You can soon hunt raccoons, coyotes, and other furry predators on your private land to help protect bird populations.

It will soon be critter season all year long in Arkansas. It may be the worst news in a while for coyotes since the Acme Roadrunner trap arrived in the mail.

The Arkansas Game and Fish Commission voted to relax hunting regulations on certain predator species.

RELATED: UCAPD help save raccoon hilariously stuck in drain grate

“Raccoons, possums, red fox, coyotes — things like that,” said Randy Zellers, the assistant chief of communications for the AGFC. “What it is going to do is give a private landowner to manage on a local level if he feels that predator populations are high and maybe impacting his ground nesting birds in the area.”

Coyotes and possums like quick meals they can get from a quail’s nest. To manage that, you can now set traps or hunt them with a special permit. There doesn’t have to be a set season, and more importantly, no set hours.

“You will be able to harvest bobcat, coyote, skunk, possum, and raccoon day or night,” Zellers said after getting a free predator-control permit. That lets hunters get them when they are out and active.

Officials are not declaring a critter crisis, but the rules needed updating because the days of every kid running around with a Davy Crockett hat are long gone.

“Years ago, people used to trap animals for pelts,” Zellers said. “As that has gone out of style, there’s not as much money involved in trapping animals for pelts.”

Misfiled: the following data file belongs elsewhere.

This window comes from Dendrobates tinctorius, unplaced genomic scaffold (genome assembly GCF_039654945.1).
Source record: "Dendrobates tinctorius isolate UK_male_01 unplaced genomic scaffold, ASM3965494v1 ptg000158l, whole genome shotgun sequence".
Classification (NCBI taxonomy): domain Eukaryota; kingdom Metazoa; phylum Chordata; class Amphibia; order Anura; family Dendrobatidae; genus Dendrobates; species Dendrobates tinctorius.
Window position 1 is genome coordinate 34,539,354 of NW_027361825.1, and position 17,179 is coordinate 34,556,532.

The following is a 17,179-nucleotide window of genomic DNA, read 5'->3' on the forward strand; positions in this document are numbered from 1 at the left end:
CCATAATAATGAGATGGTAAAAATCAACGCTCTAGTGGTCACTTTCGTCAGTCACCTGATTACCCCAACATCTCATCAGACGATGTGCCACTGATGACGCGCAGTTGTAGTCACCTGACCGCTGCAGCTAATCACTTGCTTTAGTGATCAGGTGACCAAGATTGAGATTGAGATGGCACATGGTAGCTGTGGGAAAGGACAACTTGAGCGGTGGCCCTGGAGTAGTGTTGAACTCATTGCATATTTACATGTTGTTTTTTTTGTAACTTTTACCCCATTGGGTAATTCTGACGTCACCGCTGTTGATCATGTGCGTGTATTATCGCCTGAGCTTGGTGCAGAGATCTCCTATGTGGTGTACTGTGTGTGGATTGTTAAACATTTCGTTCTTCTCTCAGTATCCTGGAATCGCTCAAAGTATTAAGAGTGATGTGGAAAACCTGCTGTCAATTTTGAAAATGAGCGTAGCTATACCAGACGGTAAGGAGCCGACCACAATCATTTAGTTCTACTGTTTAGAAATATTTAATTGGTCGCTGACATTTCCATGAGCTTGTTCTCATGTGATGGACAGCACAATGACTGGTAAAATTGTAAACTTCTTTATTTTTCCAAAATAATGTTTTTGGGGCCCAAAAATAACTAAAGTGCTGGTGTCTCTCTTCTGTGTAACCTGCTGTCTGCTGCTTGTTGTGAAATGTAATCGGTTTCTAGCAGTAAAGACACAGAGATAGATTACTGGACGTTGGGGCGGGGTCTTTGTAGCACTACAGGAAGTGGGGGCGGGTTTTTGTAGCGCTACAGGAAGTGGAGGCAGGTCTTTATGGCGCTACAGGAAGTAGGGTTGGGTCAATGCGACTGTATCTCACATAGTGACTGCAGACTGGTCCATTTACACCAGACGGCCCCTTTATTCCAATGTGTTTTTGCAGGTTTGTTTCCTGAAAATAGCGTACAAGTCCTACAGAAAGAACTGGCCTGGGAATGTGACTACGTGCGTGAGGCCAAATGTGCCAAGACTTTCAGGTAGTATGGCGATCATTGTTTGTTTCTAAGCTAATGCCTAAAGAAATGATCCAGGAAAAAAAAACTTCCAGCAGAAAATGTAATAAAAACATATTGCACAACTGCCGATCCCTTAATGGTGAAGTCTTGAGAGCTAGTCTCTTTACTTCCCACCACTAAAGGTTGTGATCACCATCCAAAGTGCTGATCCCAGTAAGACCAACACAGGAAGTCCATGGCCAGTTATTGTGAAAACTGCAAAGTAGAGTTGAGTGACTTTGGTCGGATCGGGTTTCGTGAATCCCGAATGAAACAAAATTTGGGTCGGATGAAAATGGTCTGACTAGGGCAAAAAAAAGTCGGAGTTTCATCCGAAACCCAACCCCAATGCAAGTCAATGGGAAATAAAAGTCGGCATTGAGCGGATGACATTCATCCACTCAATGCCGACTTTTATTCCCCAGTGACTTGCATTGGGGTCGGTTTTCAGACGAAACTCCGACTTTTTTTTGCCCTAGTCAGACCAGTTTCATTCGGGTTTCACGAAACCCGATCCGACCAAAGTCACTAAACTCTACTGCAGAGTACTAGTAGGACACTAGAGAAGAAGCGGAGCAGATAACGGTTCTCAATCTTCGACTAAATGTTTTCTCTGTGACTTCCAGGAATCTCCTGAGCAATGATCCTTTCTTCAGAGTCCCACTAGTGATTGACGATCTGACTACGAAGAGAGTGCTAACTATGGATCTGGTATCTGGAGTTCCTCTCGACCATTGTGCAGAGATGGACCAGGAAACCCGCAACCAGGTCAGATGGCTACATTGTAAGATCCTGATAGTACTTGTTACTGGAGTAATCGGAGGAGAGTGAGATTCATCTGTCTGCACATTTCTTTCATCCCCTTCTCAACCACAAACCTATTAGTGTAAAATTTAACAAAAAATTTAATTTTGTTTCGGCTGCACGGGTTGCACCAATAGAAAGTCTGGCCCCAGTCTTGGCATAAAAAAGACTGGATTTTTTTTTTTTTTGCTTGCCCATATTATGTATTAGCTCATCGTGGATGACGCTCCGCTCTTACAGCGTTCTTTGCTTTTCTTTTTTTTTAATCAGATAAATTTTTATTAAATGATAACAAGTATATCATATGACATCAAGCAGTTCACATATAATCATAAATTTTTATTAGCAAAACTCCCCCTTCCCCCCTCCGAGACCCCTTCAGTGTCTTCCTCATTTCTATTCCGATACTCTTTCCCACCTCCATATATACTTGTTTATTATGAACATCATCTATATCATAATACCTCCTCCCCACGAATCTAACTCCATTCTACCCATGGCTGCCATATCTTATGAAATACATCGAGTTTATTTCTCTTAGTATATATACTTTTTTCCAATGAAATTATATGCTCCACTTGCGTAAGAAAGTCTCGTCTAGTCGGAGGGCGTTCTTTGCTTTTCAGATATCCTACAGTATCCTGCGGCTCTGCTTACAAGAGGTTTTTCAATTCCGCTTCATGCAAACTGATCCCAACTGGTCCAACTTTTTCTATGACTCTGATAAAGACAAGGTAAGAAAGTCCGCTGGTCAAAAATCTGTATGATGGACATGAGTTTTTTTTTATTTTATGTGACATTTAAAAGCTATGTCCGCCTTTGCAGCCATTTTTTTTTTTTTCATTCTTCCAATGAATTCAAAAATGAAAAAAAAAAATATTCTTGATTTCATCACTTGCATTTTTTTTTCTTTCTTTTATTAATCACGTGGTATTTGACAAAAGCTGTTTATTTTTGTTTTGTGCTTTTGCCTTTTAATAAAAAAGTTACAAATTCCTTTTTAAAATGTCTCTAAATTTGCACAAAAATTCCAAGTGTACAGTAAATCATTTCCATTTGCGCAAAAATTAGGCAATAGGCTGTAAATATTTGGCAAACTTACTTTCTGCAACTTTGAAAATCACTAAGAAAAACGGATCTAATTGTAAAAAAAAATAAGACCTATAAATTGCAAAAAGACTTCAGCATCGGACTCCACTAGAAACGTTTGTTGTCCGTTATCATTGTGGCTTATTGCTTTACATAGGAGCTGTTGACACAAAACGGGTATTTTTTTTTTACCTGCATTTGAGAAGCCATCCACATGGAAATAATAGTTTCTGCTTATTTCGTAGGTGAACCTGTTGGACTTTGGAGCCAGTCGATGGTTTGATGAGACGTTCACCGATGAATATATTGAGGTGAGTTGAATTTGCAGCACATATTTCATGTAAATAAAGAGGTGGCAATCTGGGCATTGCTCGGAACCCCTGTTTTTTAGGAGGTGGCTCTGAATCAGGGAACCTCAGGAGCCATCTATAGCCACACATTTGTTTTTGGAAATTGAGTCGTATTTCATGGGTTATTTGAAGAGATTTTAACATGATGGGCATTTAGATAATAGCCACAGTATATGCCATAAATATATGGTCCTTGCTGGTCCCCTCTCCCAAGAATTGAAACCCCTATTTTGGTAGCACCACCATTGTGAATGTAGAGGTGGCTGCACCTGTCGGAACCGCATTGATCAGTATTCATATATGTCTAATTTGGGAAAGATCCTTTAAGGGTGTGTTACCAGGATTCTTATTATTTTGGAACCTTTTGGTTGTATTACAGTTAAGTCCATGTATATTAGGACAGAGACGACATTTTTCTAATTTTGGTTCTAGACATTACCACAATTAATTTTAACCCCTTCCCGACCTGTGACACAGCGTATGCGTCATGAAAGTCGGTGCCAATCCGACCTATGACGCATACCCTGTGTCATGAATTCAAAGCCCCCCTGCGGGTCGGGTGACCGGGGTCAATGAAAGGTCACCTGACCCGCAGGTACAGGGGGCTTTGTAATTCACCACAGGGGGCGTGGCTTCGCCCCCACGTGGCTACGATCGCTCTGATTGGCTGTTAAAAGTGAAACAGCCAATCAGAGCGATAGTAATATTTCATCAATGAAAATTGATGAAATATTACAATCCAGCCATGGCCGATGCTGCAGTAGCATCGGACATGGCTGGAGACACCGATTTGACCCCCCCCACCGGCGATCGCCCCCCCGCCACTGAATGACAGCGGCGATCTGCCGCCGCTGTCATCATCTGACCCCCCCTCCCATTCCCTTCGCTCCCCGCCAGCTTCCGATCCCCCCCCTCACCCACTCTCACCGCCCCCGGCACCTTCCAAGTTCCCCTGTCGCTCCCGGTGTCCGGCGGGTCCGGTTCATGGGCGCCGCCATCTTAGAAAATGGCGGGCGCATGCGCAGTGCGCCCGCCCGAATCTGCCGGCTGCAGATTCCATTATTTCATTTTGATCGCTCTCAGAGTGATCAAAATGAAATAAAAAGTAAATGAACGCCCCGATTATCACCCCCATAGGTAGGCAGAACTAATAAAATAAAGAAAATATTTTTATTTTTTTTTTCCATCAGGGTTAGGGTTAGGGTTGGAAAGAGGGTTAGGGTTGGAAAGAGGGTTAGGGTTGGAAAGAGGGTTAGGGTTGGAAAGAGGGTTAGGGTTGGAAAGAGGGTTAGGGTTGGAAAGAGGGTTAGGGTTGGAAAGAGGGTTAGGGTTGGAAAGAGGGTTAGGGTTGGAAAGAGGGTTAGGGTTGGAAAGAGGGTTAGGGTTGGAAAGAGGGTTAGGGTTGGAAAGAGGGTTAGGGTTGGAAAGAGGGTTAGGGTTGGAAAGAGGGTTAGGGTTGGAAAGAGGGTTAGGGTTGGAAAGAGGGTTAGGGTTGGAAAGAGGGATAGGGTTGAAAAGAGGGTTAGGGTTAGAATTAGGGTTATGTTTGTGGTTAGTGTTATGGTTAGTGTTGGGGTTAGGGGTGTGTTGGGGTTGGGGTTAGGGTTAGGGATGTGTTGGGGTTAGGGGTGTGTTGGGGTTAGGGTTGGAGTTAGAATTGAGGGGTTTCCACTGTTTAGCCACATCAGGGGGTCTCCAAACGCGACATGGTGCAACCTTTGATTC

Rules are already in place that allow you to shoot predators if they threaten people, pets, or livestock. This new permit means you can do it more efficiently with an eye on wildlife management.

A hunter is also not responsible for having to turn the skin into a coat or a hat if they have the special permit.

Zellers points out that the permit is mainly for people living in the country.

While coyotes and foxes often encroach on suburban or even residential areas in cities, local firearms laws still supersede the special permit regulations.

RELATED: Dad, teens face-off against growling coyote

If you have a raccoon or skunk problem closer to town, the AGFC has standard advice.

“We still recommend the number one thing is remove all the food sources and make sure those animals are not welcome,” Zellers said.

The permits will be available in late August.

PETA’s Secret Weapon In Fur Ban Fight: A Coyote Trap

The animal-rights group is showing lawmakers how brutal the traps are as the City Council considers a ban on fur sales.

By Noah Manskar, Patch Staff |  | 
NEW YORK — Hooded faces ringed with fur seem to cross every New York City block in the winter months as Canada Goose parkas have grown popular. But the high-end outerwear’s trim comes from coyotes, which often find themselves caught in small but powerful metal traps, animal rights activists say.

As the City Council considers banning fur sales, Dan Mathews, a senior vice president at People for the Ethical Treatment of Animals, has been snapping pencils with one of those traps to show lawmakers just how brutal the fur trade is.

“Some of the shards of the pencil fly eight feet across the room and they imagine that being an animal’s bone — it puts a visceral face on a talking point,” said Mathews, who has met over the last several weeks with half a dozen Council members, including Speaker Corey Johnson.